Vision

“Positively Impacting Civil Engineering in the River Region”

Mission

To uphold and enhance the integrity and ethics of the civil engineering profession; to serve engineers and the community; to foster professional interaction between students, younger members, and experienced professionals; and to instill enthusiasm in the profession and branch membership

Goals

  • Provide outreach and promote civil engineering to students in the River Region
  • Provide technical presentations and opportunities to the Branch Members for Professional Continuing Education
  • Promote awareness to engineers of ongoing projects in the Branch Area



About the Branch

History of the Montgomery Branch

The Montgomery Branch of the ASCE was started in 1984 when over 30 people assisted in establishing the branch. It required a petition to the National ASCE and a multiple number of signatures. The Branch has a storied history and continues to be an active professional organization within the River Region. The area of the Montgomery Branch consists of Autauga, Elmore, Lowndes and Montgomery. The mission of the branch is the advancement of the science and profession of engineering, in a manner consistent with the objectives of the American Society of Civil Engineers.

The Montgomery Branch is a member of the Alabama Section which started in 1956, and now has over 1200 members statewide. The Alabama Section is a part of Region 5, which consist of the Alabama Section, Florida Section, Georgia Section, Louisiana Section, and Mississippi Section.

Branch Bylaws

The current bylaws that the Montgomery ASCE Branch operates by was voted on and approved in March 2001. Bylaws may be adopted or amended only by the following procedure. The proposed Bylaw or amendment shall be voted upon by a majority of the subscribing members of the Branch. To become effective it shall receive an affirmative vote of not less than a majority of the subscribing members voting, and the approval of the Board of Directors of the Alabama Section.


History of ASCE

The American Society of Civil Engineers (ASCE) is a tax-exempt professional body founded in 1852 to represent members of the civil engineering profession worldwide. Based in Reston, Virginia, it is the oldest national engineering society in the United States.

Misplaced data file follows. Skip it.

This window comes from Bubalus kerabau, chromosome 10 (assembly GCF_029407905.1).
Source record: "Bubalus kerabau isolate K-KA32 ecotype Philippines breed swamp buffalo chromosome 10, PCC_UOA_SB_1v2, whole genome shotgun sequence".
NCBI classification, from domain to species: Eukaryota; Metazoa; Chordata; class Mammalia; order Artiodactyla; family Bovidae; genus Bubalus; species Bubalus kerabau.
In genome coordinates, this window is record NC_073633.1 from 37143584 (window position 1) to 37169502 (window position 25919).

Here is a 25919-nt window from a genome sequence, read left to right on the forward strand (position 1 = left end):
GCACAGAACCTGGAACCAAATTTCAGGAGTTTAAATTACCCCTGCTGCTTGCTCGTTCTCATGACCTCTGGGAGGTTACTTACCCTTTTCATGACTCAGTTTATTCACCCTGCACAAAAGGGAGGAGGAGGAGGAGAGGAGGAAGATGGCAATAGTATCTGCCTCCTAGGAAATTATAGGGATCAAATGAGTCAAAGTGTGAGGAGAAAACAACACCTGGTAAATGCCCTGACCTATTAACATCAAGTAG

ASCE was founded in New York City on November 5, 1852, when twelve engineers—Julius W. Adams, J. W. Ayres, Alfred W. Craven, Thomas A. Emmet, Edward Gardiner, Robert B. Gorsuch, George S. Greene, James Laurie, W. H. Morell, S. S. Post, W. H. Talcott, and W. H. Sidell—met at the offices of the Croton Aqueduct and formed the American Society of Civil Engineers and Architects. It was the first national engineering society created in the United States. In 1869 the "Architects" was dropped from the name, as the architects formed their own society, the American Institute of Architects, in 1857.

As part of understanding the history of civil engineering and promoting the civil engineering profession, a survey of the historic accomplishments of civil engineers is continually conducted by ASCE members. Such reviews of civil engineering accomplishments have produced various lists of the notable categories and projects of the profession.

During the 1925 Mid-South convention of the ASCE, held in Memphis, Tennessee, engineers and their families were invited on a sightseeing trip aboard two ships. These ships, Choctaw and M.E. Norman, were operated by the U.S. Army Corps of Engineers. The M.E. Norman, a steamship, capsized and sank in the Mississippi River, resulting in the deaths of 23 passengers and crew, including former ASCE president Paul Howes Norcross.

The prospect of a new millennium led the ASCE to reflect upon the civil engineering achievements of the 20th century with two events. First, the Millennium Challenge in 1999 identified the top-ten "civil engineering achievements that had the greatest positive impact on life in the 20th century", which were to be "broad categories", rather than "individual achievements", which were reserved for the second event. Monuments of the Millennium selected and recognized feats of civil engineering that demonstrated a "combination of technical engineering achievement, courage and inspiration, and a dramatic influence on the development of their communities".